March 06, 2007
We Have Put-Back: Super Bowl Warnings Back Online

At least in this case, YouTube seems to be following the DMCA's notice-takedown-counter-repost dance. Fourteen business days (512(g)'s outer limit) from my counter-notification, I received this email from YouTube:

Dear Wendy,

In accordance with the Digital Millennium Copyright Act, we've completed processing your counter-notification regarding your video This content has been restored and your account will not be penalized. For technical reasons, it may take a day for the video to be available again.

The NFL has apparently chosen not to sue to keep the video offline. Once again, therefore, viewers can see the NFL's copyright threats in all their glory.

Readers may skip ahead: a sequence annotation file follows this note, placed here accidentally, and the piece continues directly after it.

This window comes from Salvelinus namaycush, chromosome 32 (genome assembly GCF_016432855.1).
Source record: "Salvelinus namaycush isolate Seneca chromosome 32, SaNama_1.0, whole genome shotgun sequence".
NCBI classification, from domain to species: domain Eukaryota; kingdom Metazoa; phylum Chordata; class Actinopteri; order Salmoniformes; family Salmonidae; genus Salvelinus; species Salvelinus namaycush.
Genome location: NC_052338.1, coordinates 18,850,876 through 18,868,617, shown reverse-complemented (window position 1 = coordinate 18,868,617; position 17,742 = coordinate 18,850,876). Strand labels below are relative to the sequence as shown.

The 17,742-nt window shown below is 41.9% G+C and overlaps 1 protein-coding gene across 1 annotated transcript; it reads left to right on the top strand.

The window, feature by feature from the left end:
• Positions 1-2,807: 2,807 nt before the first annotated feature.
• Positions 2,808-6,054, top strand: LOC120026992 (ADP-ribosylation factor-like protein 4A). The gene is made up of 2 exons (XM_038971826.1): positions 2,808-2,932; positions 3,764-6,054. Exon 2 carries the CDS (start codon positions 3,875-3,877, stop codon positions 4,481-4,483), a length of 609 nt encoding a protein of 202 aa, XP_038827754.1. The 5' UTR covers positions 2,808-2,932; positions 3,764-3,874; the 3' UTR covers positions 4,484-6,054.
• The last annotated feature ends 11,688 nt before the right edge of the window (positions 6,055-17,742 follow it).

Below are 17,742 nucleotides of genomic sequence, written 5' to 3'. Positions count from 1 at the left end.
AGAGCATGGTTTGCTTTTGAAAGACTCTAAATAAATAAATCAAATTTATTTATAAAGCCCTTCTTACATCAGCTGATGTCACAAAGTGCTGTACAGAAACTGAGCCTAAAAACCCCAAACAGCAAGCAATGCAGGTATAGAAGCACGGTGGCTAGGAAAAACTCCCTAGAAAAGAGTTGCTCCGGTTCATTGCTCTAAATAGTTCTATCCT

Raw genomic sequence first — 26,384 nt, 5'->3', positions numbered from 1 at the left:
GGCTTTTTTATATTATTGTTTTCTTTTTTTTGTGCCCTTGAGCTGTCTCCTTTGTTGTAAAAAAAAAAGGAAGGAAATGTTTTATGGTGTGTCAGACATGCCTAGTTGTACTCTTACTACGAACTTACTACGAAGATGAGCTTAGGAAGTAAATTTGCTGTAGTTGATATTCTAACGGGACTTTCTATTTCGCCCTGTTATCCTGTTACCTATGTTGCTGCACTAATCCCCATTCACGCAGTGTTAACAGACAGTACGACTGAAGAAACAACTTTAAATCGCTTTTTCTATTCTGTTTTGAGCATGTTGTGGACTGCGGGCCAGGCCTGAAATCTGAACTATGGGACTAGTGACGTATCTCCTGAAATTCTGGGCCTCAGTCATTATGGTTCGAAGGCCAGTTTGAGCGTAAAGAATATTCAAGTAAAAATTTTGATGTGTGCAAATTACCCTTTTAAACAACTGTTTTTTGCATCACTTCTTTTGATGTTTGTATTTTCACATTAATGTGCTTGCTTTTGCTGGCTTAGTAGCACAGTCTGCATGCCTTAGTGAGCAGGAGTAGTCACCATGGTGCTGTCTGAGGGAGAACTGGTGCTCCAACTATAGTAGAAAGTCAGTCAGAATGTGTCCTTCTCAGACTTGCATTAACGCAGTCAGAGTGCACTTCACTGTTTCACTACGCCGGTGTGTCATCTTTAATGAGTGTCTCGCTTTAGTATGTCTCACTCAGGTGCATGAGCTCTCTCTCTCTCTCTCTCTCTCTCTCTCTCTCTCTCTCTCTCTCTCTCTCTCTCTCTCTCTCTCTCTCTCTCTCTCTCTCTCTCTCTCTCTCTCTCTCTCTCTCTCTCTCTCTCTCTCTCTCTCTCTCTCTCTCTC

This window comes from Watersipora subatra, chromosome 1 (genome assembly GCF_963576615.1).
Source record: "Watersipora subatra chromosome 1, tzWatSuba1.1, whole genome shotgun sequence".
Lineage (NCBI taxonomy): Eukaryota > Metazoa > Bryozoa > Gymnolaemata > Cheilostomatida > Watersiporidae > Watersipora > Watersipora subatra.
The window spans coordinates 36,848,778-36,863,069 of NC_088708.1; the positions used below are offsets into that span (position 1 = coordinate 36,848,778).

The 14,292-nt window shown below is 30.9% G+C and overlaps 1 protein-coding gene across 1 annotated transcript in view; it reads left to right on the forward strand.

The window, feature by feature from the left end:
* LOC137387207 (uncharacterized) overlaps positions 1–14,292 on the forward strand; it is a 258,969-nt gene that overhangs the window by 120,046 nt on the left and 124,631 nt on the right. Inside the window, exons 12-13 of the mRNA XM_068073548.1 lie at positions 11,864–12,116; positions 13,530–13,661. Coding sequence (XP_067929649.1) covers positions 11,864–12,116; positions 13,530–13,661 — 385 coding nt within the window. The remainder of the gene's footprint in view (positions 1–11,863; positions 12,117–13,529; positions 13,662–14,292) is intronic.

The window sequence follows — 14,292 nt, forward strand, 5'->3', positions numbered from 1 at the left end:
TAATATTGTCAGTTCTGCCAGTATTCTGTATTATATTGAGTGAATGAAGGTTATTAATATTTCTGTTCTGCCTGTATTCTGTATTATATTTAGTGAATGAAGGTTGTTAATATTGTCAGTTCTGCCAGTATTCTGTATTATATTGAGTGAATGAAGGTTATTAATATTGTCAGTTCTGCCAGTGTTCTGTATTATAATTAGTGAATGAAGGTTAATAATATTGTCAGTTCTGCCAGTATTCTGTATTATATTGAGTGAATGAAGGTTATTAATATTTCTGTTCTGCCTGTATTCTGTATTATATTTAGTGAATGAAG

I'm left wondering how many other fair users have gone through this process. On Chilling Effects we see many DMCA takedowns, some right and some wrong, but very few counter-notifications. Part of the problem is that the counter-notifier has to swear to much more than the original notifier. While NFL merely had to affirm that it was or was authorized to act on behalf of a rights-holder to take-down, I had to affirm in response that I had "good faith belief that the material was removed or disabled as a result of mistake or misidentification of the material to be removed or disabled." A non-lawyer might be chilled from making that statement, under penalty of perjury, even with a strong good faith belief.

Thanks for all the comments!

Posted by Wendy at 06:37 PM